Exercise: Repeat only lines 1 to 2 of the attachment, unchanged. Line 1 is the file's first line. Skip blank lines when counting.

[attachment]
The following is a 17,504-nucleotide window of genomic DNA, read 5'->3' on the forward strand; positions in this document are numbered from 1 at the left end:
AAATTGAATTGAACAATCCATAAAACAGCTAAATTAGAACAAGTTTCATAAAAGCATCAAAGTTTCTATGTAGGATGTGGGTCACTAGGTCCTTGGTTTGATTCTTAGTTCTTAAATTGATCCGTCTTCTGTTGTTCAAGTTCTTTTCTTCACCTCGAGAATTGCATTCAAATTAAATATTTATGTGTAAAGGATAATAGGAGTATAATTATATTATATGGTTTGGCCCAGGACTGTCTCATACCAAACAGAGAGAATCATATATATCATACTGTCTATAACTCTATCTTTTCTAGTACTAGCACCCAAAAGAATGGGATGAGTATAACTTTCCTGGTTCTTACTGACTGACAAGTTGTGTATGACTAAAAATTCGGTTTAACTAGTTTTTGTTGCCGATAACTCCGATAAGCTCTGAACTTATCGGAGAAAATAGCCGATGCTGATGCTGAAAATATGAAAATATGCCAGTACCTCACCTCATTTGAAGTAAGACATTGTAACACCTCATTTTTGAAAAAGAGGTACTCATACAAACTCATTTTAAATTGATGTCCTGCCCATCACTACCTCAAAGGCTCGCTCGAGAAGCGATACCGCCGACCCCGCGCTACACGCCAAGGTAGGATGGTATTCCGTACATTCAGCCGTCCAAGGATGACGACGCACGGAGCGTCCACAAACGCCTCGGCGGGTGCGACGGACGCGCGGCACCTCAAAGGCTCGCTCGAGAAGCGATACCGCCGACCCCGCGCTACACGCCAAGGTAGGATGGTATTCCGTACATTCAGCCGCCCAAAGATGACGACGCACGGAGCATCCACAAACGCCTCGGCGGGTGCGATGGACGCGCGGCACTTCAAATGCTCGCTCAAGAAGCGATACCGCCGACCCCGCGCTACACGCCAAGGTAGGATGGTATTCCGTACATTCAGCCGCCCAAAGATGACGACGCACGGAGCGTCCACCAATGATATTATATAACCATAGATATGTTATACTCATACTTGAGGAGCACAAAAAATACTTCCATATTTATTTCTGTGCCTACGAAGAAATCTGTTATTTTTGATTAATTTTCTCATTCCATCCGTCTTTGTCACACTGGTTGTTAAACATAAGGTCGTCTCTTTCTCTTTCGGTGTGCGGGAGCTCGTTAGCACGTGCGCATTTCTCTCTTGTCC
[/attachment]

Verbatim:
The following is a 17,504-nucleotide window of genomic DNA, read 5'->3' on the forward strand; positions in this document are numbered from 1 at the left end:
AAATTGAATTGAACAATCCATAAAACAGCTAAATTAGAACAAGTTTCATAAAAGCATCAAAGTTTCTATGTAGGATGTGGGTCACTAGGTCCTTGGTTTGATTCTTAGTTCTTAAATTGATCCGTCTTCTGTTGTTCAAGTTCTTTTCTTCACCTCGAGAATTGCATTCAAATTAAATATTTATGTGTAAAGGATAATAGGAGTATAATTATATTATATGGTTTGGCCCAGGACTGTCTCATACCAAACAGAGAGAATCATATATATCATACTGTCTATAACTCTATCTTTTCTAGTACTAGCACCCAAAAGAATGGGATGAGTATAACTTTCCTGGTTCTTACTGACTGACAAGTTGTGTATGACTAAAAATTCGGTTTAACTAGTTTTTGTTGCCGATAACTCCGATAAGCTCTGAACTTATCGGAGAAAATAGCCGATGCTGATGCTGAAAATATGAAAATATGCCAGTACCTCACCTCATTTGAAGTAAGACATTGTAACACCTCATTTTTGAAAAAGAGGTACTCATACAAACTCATTTTAAATTGATGTCCTGCCCATCACTACCTCAAAGGCTCGCTCGAGAAGCGATACCGCCGACCCCGCGCTACACGCCAAGGTAGGATGGTATTCCGTACATTCAGCCGTCCAAGGATGACGACGCACGGAGCGTCCACAAACGCCTCGGCGGGTGCGACGGACGCGCGGCACCTCAAAGGCTCGCTCGAGAAGCGATACCGCCGACCCCGCGCTACACGCCAAGGTAGGATGGTATTCCGTACATTCAGCCGCCCAAAGATGACGACGCACGGAGCATCCACAAACGCCTCGGCGGGTGCGATGGACGCGCGGCACTTCAAATGCTCGCTCAAGAAGCGATACCGCCGACCCCGCGCTACACGCCAAGGTAGGATGGTATTCCGTACATTCAGCCGCCCAAAGATGACGACGCACGGAGCGTCCACCAATGATATTATATAACCATAGATATGTTATACTCATACTTGAGGAGCACAAAAAATACTTCCATATTTATTTCTGTGCCTACGAAGAAATCTGTTATTTTTGATTAATTTTCTCATTCCATCCGTCTTTGTCACACTGGTTGTTAAACATAAGGTCGTCTCTTTCTCTTTCGGTGTGCGGGAGCTCGTTAGCACGTGCGCATTTCTCTCTTGTCC